Free TpT Resources and TpT Gift Card Give Away
FREE TpT Resources / Gift Card UPDATE Feb 6, 2021
Here are 2 ways to get free TpT Resources:
1. The seller gives it away for FREE.
2. You get someone else to pay for the TpT product. (How to get FREE TpT gift cards.)
Obvious? Yup. But, have you ever asked yourself why that resource is free?
Table of Contents
- Sharing is caring. Why don’t you give away all of your resources for free?
About FREE TpT Resources
There’s a reason why that TpT Resource is FREE.
- It’s FREE because TpT requires us to publish at least one free resource
- It’s FREE because it’s teaser content of other related resources. If you like this, you’ll probably like that.
- It’s FREE because the teacher-author thinks this is an important resource to help more people teach a concept to students.
- It’s FREE because we want to build good-will or try to get great ratings to help our store. Store ratings are social proof that your stuff is good stuff.
- It’s FREE because it follows the FREEMIUM model. You offer some stuff for free because you know your people who really like this stuff will eventually need a premium feature or product somewhere down the road.
Personally, I have all 5 different types of free TpT resources in my TpT store.
Some TpT resources are free because they have to be
TpT authors like myself are required to publish at least one FREE resource before we can sell on Teachers Pay Teachers.
- So, that resource may not be the best of the best.
- Or, it may be awesome, but it may not look like high quality – learning how to market resources on TpT is a skill that grows over time.
What does that mean?
Often times, we have to sift through a lot of FREE stuff to find the diamonds in the rough.
One of my first resources was a Growth Mindset poster that I made and used in my classroom.
- It was a poster I made and printed on my classroom door. (Yes, I had an 11×17″ colour printer at home because I liked doing this sort of thing.)
- It was easier for me to upload and publish this quick file on TpT than trying to polish up some of my other resources.
- Sometimes, you just have to start and jump in (video)!
- That first poster resource has only been downloaded 83 times in around 3 years.
Jump ahead to now, and I’ve learned a little more about selling on TpT.
This free “WHO IS INVISIBLE” diversity challenge I just published has already been downloaded 143 times in around a week.
- It’s an extensive lesson package that helps students think about which groups of people are represented or invisible in resources.
- 88 slides in the slideshow lesson
- Detailed, extensive lesson plan with talking points
- 20 FREE YouTube videos for students to analyze / evaluate, and then create alternative scripts to amplify the stories we’re not hearing.
- And it’s free.
Some TpT resources are free because they want to be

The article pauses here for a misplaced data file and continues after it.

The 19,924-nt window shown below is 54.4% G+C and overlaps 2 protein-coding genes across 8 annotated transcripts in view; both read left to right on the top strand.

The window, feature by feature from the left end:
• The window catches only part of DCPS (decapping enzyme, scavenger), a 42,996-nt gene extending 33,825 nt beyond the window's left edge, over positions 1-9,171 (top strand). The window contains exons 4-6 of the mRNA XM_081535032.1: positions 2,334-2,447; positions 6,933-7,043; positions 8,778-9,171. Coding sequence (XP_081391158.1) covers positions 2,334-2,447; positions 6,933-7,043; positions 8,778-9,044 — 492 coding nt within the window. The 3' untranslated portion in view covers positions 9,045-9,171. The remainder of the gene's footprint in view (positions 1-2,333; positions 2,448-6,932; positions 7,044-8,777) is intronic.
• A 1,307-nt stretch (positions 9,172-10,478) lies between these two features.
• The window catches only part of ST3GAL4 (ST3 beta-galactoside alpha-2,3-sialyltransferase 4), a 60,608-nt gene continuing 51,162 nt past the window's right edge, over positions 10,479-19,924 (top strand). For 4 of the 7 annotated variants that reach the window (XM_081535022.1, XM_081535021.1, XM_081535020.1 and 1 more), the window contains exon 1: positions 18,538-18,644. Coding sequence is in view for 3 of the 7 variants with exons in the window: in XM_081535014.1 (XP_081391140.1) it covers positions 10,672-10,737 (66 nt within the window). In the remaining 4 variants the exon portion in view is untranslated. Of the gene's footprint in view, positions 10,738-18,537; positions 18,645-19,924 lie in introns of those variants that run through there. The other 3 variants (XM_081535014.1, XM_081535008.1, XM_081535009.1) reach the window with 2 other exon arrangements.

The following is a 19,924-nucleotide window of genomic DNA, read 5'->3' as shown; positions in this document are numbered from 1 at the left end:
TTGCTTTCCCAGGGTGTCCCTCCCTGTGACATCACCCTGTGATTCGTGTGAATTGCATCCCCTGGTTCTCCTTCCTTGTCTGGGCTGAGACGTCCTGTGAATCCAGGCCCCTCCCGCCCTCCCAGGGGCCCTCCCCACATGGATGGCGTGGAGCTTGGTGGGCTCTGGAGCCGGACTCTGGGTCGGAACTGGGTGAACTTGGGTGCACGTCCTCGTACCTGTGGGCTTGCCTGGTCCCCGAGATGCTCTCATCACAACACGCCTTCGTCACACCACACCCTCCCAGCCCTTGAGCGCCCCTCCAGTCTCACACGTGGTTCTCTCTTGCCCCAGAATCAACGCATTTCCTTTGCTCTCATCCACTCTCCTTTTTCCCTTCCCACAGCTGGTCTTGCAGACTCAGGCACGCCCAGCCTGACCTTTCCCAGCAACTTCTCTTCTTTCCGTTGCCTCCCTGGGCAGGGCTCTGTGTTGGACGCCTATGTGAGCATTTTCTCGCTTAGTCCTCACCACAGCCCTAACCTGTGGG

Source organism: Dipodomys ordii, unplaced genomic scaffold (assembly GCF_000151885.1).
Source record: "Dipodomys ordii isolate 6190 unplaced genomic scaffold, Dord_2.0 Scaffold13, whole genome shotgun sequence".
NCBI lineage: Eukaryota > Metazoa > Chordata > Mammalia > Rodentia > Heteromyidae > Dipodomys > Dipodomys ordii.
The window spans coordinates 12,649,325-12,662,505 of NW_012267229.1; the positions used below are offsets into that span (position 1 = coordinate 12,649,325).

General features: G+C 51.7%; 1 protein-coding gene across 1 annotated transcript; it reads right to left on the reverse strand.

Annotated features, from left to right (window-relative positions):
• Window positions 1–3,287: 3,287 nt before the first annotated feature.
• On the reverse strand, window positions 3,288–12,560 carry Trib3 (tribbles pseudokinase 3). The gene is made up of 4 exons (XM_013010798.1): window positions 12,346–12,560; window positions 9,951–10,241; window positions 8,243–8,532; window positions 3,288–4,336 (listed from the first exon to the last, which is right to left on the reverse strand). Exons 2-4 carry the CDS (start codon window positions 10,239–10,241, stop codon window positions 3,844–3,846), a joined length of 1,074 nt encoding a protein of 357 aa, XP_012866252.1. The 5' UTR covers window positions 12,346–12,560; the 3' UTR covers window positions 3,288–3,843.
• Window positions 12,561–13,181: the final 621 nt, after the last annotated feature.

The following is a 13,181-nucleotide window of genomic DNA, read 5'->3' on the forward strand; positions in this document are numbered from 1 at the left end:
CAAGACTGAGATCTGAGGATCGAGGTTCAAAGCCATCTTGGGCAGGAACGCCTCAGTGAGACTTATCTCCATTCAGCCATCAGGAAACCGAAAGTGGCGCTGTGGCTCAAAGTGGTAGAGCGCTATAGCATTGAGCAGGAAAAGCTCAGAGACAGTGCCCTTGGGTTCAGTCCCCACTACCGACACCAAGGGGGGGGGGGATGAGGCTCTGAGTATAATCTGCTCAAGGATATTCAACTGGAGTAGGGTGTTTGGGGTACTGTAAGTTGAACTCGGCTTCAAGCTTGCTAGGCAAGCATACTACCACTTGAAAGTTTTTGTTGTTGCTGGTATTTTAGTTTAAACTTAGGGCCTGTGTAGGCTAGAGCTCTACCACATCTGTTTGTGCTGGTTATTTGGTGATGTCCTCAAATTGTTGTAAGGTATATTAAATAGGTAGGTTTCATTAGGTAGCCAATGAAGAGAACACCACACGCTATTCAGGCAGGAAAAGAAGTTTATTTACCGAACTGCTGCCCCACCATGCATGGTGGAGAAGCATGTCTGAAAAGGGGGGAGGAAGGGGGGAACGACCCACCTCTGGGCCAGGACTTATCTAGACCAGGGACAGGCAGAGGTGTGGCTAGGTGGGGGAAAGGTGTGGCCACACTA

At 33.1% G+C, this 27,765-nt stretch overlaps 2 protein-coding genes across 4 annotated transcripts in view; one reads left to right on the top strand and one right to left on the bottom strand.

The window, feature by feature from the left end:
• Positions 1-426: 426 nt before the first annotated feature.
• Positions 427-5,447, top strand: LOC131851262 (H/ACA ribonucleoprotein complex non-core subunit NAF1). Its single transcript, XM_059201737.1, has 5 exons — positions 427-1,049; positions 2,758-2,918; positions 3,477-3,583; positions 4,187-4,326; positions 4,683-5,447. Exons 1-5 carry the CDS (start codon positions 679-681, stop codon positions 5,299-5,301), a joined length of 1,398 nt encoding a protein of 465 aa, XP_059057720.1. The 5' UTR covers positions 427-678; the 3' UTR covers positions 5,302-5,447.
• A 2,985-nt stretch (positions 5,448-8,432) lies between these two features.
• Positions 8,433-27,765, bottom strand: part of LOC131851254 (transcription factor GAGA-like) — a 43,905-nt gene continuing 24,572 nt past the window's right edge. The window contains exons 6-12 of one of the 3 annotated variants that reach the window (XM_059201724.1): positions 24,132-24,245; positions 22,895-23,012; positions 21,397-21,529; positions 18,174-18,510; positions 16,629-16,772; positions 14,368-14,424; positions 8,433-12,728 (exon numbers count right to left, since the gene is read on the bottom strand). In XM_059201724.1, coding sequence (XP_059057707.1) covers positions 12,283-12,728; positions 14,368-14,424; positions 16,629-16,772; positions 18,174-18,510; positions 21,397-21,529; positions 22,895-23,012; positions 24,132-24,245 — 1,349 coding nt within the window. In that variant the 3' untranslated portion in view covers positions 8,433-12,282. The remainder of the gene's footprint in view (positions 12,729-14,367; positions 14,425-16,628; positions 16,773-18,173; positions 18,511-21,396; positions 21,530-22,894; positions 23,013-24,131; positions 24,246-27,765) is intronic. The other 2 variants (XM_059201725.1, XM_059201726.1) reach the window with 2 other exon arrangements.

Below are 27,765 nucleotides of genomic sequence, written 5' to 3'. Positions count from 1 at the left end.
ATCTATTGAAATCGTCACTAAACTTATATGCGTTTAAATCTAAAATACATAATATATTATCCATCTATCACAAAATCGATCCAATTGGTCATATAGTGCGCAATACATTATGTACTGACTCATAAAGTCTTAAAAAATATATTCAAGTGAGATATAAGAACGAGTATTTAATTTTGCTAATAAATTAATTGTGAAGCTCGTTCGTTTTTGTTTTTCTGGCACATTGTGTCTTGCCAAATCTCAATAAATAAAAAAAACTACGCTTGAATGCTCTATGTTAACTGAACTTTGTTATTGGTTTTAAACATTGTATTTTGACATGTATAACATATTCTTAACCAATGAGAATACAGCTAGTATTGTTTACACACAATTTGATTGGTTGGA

I should probably charge $10 for that WHO is INVISIBLE resource, but I don’t.
TpT generally prefers FREE resources to be 10 pages or under. (At least, that’s my understanding based on what they look for in the FREE TpT Resources that they promote in their newsletter.)
My resource is definitely not under 10 pages. But, I’m still choosing to give it away for free.
I published the WHO is INVISIBLE challenge as a free TpT lesson package because I want more teachers to use it.
- Talking about diversity, inclusion and race needs to move beyond “heroes and holidays.”
- That’s a great start, but the conversation can’t stay there or it become a little bit like tokenism: Oh, we did Black History Month, so I’m good for the rest of the year.
Tackling big issues like racism, discrimination, surviving a pandemic, doing everything right and still losing your job, trying to build healthy relationships…
That ain’t easy. But, it’s worth it.
Preparing students (and ourselves) for the 21st Century means practicing transferrable skills that we can apply in any situation.
Nothing works for everyone, all of the time. The questions of tomorrow haven’t even been asked, yet!
How do we help students find their own answers?
It means we
- empower students with a growth mindset and strong character to overcome obstacles
- encourage students to participate in community – that doesn’t mean we agree, it means we speak up and help shape our class, our school, our city, our country, our world.
- help students to recognize that collaboration doesn’t automatically mean teamwork. True collaboration means creating a new solution to a problem where anyone’s input might be the key to the puzzle.
- provide students strategies to communicate more effectively and assertively.
- cultivate creativity and innovation by showing students how to connect ideas in new ways.
- show students how to think critically about the information we receive from friends, family, “the news”, the internet…
That’s more core belief, and also my core product.
So, I give away what I consider to be an awesome TpT product for free in the hopes that it helps…
- make the world a better place.
- give teachers a sample of what my products are like
- encourage like-minded teachers who believe in the 6 Cs and 21st Century Learning to check out my other products and resources.
- drive more traffic to my SEOT Steps to Success goal setting resources.
Oh, and I try to promote my free products by giving away TpT gift cards…
Educircles FREE TpT gift card give-aways
I want to give back to the teaching community.
Teaching is a fun and rewarding job, but it can also be incredibly challenging. And, that was before the pandemic.